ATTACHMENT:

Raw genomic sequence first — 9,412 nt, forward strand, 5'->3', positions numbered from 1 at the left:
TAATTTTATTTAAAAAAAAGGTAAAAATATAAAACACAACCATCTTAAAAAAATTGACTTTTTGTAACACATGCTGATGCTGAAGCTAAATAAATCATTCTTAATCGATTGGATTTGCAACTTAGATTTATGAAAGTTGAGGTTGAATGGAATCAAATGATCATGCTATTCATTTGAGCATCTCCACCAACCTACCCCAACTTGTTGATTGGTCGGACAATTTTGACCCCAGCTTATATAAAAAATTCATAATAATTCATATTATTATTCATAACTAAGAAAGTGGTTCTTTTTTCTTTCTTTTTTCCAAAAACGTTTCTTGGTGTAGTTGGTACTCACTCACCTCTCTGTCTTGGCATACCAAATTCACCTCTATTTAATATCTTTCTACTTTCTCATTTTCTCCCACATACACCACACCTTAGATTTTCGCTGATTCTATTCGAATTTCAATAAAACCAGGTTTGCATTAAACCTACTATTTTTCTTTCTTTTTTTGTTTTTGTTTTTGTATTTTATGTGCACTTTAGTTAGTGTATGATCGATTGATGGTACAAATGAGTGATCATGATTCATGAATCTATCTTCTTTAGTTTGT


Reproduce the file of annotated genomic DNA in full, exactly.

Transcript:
Raw genomic sequence first — 9,412 nt, forward strand, 5'->3', positions numbered from 1 at the left:
TAATTTTATTTAAAAAAAAGGTAAAAATATAAAACACAACCATCTTAAAAAAATTGACTTTTTGTAACACATGCTGATGCTGAAGCTAAATAAATCATTCTTAATCGATTGGATTTGCAACTTAGATTTATGAAAGTTGAGGTTGAATGGAATCAAATGATCATGCTATTCATTTGAGCATCTCCACCAACCTACCCCAACTTGTTGATTGGTCGGACAATTTTGACCCCAGCTTATATAAAAAATTCATAATAATTCATATTATTATTCATAACTAAGAAAGTGGTTCTTTTTTCTTTCTTTTTTCCAAAAACGTTTCTTGGTGTAGTTGGTACTCACTCACCTCTCTGTCTTGGCATACCAAATTCACCTCTATTTAATATCTTTCTACTTTCTCATTTTCTCCCACATACACCACACCTTAGATTTTCGCTGATTCTATTCGAATTTCAATAAAACCAGGTTTGCATTAAACCTACTATTTTTCTTTCTTTTTTTGTTTTTGTTTTTGTATTTTATGTGCACTTTAGTTAGTGTATGATCGATTGATGGTACAAATGAGTGATCATGATTCATGAATCTATCTTCTTTAGTTTGT